God of Gracious Gestures
This coming Wednesday is Ash Wednesday, which commemorates the beginning of Lent. As we begin the 40 days of Lent on Wednesday in preparation for the Holy Week, this Sunday’s mass Gospel reading from Mark 1: 40-45, introduces us to God of gracious gestures. Jesus cures a leper signifying the reign of Jesus’ kingdom over Satanic influence. Like Peter approached Jesus to seek healing for his mother-in-law, the leper came to Jesus to ask for a cure for his skin disease. This disease excludes him from public worship and community. As a result, he is unable to live a wholesome life; the power of the evil one has broken his life. Moved by faith in Jesus, he pleaded for liberation, and Jesus moved by pity for him cured him.
God of compassion is the One we all shall approach on Ash Wednesday as we come forward in penance to receive ashes. As ashes are sprinkled on our head, our reception is symbolic of acknowledgement of sin, and our neediness of God’s gesture of grace, of his mercy and compassion. Jesus will touch us with his healing grace as we approach him with a contrite heart. As the word of the Scripture says, he has compassion, that is, he shares in our sorrows and pains, and identifies with our struggle against the temptation to sin, and because he has feelings for us, he comes to rid any hold of sin and evil over our soul.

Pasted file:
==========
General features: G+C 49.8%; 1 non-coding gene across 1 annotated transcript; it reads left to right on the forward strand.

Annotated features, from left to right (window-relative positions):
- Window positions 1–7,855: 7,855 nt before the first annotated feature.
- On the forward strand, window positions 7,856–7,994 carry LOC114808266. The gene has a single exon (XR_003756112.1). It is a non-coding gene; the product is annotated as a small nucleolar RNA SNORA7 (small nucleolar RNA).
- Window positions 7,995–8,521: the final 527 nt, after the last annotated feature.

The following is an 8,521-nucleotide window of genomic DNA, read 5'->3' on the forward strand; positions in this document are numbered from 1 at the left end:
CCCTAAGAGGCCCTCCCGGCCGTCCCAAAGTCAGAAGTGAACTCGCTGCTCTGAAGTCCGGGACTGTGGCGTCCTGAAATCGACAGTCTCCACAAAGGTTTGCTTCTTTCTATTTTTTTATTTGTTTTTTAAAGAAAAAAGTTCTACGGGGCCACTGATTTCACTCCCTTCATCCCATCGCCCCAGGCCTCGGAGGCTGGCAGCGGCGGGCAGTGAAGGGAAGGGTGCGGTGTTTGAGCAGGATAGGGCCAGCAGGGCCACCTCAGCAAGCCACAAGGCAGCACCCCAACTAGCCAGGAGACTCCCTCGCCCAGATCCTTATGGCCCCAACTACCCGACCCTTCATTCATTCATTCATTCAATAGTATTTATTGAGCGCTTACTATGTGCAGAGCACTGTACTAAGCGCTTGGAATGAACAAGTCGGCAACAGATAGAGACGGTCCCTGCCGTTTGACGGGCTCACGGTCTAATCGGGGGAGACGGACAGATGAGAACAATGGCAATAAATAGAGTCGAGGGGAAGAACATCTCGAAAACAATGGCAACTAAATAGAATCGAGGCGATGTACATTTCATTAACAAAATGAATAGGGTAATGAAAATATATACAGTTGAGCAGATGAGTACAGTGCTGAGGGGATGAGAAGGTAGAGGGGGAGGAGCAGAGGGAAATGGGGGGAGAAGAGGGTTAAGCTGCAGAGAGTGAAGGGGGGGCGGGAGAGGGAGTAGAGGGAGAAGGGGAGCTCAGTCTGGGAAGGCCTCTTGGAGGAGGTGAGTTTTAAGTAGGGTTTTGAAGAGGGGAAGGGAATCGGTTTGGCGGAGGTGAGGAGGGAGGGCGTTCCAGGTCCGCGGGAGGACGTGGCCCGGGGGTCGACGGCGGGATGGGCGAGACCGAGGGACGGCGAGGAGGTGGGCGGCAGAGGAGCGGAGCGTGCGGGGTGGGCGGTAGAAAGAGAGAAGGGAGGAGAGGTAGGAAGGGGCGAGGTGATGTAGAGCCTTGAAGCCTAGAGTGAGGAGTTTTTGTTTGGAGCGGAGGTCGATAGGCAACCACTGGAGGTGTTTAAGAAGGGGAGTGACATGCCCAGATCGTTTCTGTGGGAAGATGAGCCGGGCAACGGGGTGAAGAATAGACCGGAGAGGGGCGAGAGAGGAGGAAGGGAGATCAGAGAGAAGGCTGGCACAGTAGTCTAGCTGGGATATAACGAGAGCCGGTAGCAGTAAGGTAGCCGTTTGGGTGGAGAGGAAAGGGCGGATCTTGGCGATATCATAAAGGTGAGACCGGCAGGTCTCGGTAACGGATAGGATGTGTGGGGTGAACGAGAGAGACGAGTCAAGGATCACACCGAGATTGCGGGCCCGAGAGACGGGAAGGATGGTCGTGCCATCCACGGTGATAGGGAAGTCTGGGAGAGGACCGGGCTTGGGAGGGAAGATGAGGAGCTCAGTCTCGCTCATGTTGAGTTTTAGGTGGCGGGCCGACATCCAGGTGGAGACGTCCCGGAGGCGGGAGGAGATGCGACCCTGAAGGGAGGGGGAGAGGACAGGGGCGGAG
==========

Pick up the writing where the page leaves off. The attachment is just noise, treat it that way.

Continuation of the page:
I am happy to share my ongoing faith and encounter with God of grace. I have experienced and encountered God’s compassionate and gracious gestures in various ways and on many occasions, especially in the sacrament of reconciliation. Therefore, in this spirit, I encourage you to take advantage of the additional days or opportunities for confession during the season of Lent. Check bulletins and pay attention to announcements for times of confession during Lent. Nothing destroys the control of sin and Satan over our soul than a good and sincere confession. I invite you to encounter the real Jesus who is full of compassion for all sinners and wants to set them free from the dominion of darkness of sin.
Another word for God’s gesture of grace we have been talking about is love.
As the secular world celebrates Valentine’s day today, we recall not only the gesture of mercy practiced by St. Valentine but celebrate the root of that act embedded in the love of Jesus for all of us sinners. As a gesture of love and my prayers for you to free yourselves of the influence of the diabolic one, I have made available bottles of holy water in the narthex of the church. Take one with you and use as needed. May you be cleansed and cured of any stain of sin in the name of Jesus Christ.
Happy Valentine’s day.
In the love of Christ,
Fr. Bernard, OP